The glass jars that come with the yogurt maker are really handy for storing and serving the yogurt

Yogurt making is in fact a way of preserving milk by fermentation and has been around for many many years with no fancy kitchen appliances involved…  some kitchen appliances make cooking easier and it’s 2012.

My new kitchen appliance

Many people have had success without appliances or thermometers, using ovens, crock pots, flasks, wrapping pots with towels, checking the temperature with their fingers… but I wanted to help my friendly bacteria grow without competition from unfriendly bacteria that might spoil all my yogurt making efforts… plus I like using kitchen appliances and tools.

There is a little science attached to yogurt making which you need to follow in ordered to achieve the desired results. My first try was disappointing and I ended up with a very watery type of yogurt that did not set or taste anything like yogurt should taste. What went wrong? My guess… it could have been the yogurt starter I used. Maybe I should have added the dried powdered milk before heating the fresh milk. Maybe I should have sterilized the jars rather that rinsing. Maybe the milk was too hot when I added the yogurt starter and I killed the friendly bacteria. So, adhering to some science about the why’s and how’s of yogurt making I made my second batch… success!

Thicker yogurt with a creamy consistency are the types I prefer but low-fat and other types of milk like soya and goats milk can also be used in yogurt making which of course will affect the texture and taste. Wonder what yogurt from camels milk would taste like!

The choice of natural yogurt with live cultures used as a starter can also give variations on final taste. Different types of freeze-dried cultures for yogurt making can be bought on- line.

My little stash of fresh honey which a friend kindly brought back from Yemen for me… perfect partner with yogurt.


Home-made Yoghurt


  • 600ml  whole milk  ( richer and creamier)
  • 3 tablespoons dried powdered milk  (for thicker consistency) (optional)
  • 1 tablespoon of natural yogurt with live cultures  (needed as a starter for your first batch after which you can use your own yogurt as the starter)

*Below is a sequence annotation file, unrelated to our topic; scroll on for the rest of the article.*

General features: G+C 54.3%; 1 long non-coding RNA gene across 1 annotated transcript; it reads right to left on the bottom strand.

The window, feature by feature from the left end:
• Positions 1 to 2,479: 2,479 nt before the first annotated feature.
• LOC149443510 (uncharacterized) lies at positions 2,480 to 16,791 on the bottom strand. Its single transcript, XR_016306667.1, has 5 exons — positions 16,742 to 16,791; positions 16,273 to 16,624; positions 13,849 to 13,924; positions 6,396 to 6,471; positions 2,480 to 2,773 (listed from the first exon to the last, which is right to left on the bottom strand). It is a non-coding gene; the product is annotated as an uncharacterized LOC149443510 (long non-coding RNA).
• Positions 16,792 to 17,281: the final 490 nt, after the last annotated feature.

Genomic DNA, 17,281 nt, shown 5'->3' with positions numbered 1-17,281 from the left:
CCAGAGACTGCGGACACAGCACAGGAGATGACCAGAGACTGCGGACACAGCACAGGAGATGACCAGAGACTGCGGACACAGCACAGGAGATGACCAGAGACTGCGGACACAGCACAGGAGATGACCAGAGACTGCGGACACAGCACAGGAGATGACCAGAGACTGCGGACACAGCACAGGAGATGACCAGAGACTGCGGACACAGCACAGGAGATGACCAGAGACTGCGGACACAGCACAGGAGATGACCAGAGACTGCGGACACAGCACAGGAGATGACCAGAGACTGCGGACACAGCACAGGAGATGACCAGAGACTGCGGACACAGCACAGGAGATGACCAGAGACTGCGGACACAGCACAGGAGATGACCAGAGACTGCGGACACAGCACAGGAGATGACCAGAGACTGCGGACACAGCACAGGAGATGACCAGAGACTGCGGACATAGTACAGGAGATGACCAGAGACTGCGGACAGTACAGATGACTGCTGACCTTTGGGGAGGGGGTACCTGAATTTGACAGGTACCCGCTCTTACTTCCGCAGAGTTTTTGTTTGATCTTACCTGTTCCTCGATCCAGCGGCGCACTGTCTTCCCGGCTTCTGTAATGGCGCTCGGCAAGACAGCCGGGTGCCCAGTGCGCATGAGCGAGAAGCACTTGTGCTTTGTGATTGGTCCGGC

How to make:

Turn on the yogurt maker to pre-heat.

Pour the milk into a saucepan, add the dried milk powder and whisk gently to incorporate. Place the saucepan on medium heat and slowly bring the milk to a temperature of 85°C (checking with a digital thermometer). This helps to kill any other un-wanted bacteria that may be lurking around.

No more guessing… a digital thermometer makes it easier!

Remove the saucepan from the heat and quickly cool the milk down to a temperature of 45°C ( ideal temperature for incorporating the yogurt culture ) by placing the bottom of the saucepan in a few inches of cold water.

While the milk is cooling, sterilize the 6 glass jars by filling them up with some boiling water from the kettle.

Add the yogurt culture to the cooled milk and whisk gently to incorporate.

Pour the hot water from the glass jars and keep them turned upside down on a wire cooling rack for a minute or two, the heat from the glass will dry them out, do not dry with a cloth as you may introduce bacteria that could end up spoiling the yogurt.

Pour the milk into the jars and place then into the yogurt maker (without their lids), place the cover on top and leave the milk to ferment and set for 8 hours un-disturbed.

Yogurt maker in action and the ” good bacteria” doing their job”

After the incubation time has finished remove the jars from the yogurt maker and cover with the lids and store in the fridge for at least 3 hours or overnight before serving.


 These earthenware yogurt pots I collected from store-bought yogurt which you can see I used in the yogurt maker, great for individual servings.

The end result is a creamy textured yogurt with a slight tart taste. Enjoy plain or sweetened with honey or pure maple syrup. Chopped fresh fruits and nuts can be sprinkled over the yogurt before serving… the choice is yours!

  • Using an electric yogurt maker assures me that the milk is fermenting at the correct temperature constantly for the specified amount of time.
  • Yogurt with live cultures has intestinal health benefits.
  • Yogurt has many culinary uses, marinades, frozen yogurt, dressings, desserts, baking and drinks to name some.
  • By making my own yogurt I have less plastic containers to throw out so I guess the  environment gets a little help.

Honey from Yemen, Ekhlas dates from our own garden and fresh home-made yogurt… this has to be food heaven… now I wonder if I could squeeze a Jersey Cow into my back yard… !

Still have some more experimenting to do… more yogurt and cheese! If you make your own yogurt let me know how it went for you! Maybe you have some great tips or a recipe that you can share!